And around this time, Williams was running a series that had some good healthy competition from another BBC drama set in the far future, helmed by a producer who was keen to get his teeth into a new challenge – David Maloney.
Episode 2 – You’ve got the job.
INT. BBC OFFICES – DAY.
As 1976 turned to 1977, Williams and Maloney moved into their production offices. Both were new to producing on this scale. Williams had a background in scriptwriting, and Maloney in directing, so I find it interesting to think of the challenges that faced them.
Maloney was originally drawn to Doctor Who back in the 1960’s.
“It was a much more imaginative programme to work on. There was a chance to experiment with pictures and ideas.” (5)
Perhaps due to the fact that it was the new kid on the block, Blake’s 7 had an advantage over Doctor Who in the first instance – the availability of experienced crews. Maloney was able to secure the services of designer Roger Murray-Leach, Chris Boucher, Michael E. Briant and later on, writers such as Robert Holmes.
Could there be a sense that a sizeable number of these talented people simply didn’t want to work on Doctor Who anymore? Certainly Williams felt that the design and camera crews had elected to work on Blake’s 7, leaving personnel who were youthful, but lacking the experience of such a complex show. Clearly Williams felt that script editor Robert Holmes was someone who understood the series, and wanted him to stay on for more than six months.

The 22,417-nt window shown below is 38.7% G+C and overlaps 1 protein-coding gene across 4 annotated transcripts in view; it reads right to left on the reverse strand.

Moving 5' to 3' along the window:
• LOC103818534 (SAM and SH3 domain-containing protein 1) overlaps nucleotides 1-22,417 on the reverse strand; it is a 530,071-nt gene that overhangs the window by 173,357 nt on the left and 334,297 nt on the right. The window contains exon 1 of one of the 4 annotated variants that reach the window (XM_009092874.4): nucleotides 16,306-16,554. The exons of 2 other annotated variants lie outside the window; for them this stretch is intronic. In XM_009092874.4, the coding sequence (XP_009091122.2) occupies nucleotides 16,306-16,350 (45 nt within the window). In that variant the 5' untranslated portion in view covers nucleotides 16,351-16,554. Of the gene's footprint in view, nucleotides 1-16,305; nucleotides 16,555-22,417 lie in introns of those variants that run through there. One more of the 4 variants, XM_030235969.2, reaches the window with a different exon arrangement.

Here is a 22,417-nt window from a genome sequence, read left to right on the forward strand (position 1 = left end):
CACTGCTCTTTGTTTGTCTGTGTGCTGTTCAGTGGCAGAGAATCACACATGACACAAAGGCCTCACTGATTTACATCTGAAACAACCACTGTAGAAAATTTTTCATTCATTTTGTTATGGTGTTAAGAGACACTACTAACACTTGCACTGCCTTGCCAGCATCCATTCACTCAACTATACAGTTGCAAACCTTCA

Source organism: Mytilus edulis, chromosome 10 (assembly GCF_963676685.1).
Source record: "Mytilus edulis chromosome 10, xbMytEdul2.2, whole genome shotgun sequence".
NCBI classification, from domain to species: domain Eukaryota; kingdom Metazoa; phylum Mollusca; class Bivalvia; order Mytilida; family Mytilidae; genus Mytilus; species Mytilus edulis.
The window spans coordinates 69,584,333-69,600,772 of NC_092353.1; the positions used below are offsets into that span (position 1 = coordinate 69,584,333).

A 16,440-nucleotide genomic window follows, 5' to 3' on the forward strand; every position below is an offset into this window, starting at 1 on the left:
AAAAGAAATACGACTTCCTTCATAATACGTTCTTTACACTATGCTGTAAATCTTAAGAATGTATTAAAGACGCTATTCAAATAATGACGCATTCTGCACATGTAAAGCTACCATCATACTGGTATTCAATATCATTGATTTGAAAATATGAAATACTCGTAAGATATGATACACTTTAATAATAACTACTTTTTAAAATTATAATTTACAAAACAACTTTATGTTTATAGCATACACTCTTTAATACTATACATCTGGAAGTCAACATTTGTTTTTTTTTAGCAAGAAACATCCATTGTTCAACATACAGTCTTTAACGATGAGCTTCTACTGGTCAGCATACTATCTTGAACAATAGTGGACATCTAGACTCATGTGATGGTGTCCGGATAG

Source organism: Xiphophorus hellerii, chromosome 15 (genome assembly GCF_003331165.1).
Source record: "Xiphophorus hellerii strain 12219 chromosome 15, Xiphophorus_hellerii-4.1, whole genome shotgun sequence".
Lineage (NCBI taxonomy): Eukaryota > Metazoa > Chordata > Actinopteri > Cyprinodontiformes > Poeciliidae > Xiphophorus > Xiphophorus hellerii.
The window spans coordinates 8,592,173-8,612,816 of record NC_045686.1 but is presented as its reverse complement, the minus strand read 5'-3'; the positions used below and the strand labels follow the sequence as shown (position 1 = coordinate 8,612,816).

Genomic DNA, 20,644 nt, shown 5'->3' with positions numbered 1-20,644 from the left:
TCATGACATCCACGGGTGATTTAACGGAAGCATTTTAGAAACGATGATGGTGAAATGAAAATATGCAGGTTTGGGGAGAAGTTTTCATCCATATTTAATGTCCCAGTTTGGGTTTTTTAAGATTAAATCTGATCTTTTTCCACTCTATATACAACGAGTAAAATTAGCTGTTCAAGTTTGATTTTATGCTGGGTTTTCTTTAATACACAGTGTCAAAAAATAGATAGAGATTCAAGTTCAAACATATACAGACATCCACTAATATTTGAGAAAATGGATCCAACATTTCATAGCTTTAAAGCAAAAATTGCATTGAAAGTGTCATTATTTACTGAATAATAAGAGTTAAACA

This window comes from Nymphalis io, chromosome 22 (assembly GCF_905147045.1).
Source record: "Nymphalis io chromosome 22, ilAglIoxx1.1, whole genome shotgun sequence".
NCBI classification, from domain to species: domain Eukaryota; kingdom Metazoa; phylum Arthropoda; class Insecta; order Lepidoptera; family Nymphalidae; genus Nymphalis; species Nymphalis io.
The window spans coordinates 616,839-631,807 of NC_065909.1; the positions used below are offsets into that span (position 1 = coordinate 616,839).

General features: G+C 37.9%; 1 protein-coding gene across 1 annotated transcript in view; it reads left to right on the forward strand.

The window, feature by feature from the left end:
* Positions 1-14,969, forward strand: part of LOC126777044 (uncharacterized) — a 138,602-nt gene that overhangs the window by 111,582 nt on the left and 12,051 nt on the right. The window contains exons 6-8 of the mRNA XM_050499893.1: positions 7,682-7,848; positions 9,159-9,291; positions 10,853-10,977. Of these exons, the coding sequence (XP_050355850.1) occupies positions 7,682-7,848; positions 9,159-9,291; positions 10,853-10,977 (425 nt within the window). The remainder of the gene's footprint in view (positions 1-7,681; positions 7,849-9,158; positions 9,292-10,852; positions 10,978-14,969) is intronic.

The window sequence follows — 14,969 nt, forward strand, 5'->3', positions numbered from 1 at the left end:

However the impression I get of season 15 is that it is not in any way a transitional series, but very much a change of guard entirely. I think it is probably harder to build a new working culture on an established series with new crews, as opposed to working on something brand new with experienced people who are experiencing fresh enthusiasm. For the new team working on Williams first story, they will have been looking to a producer, who in his own words was a “dripping mess” for that first recording.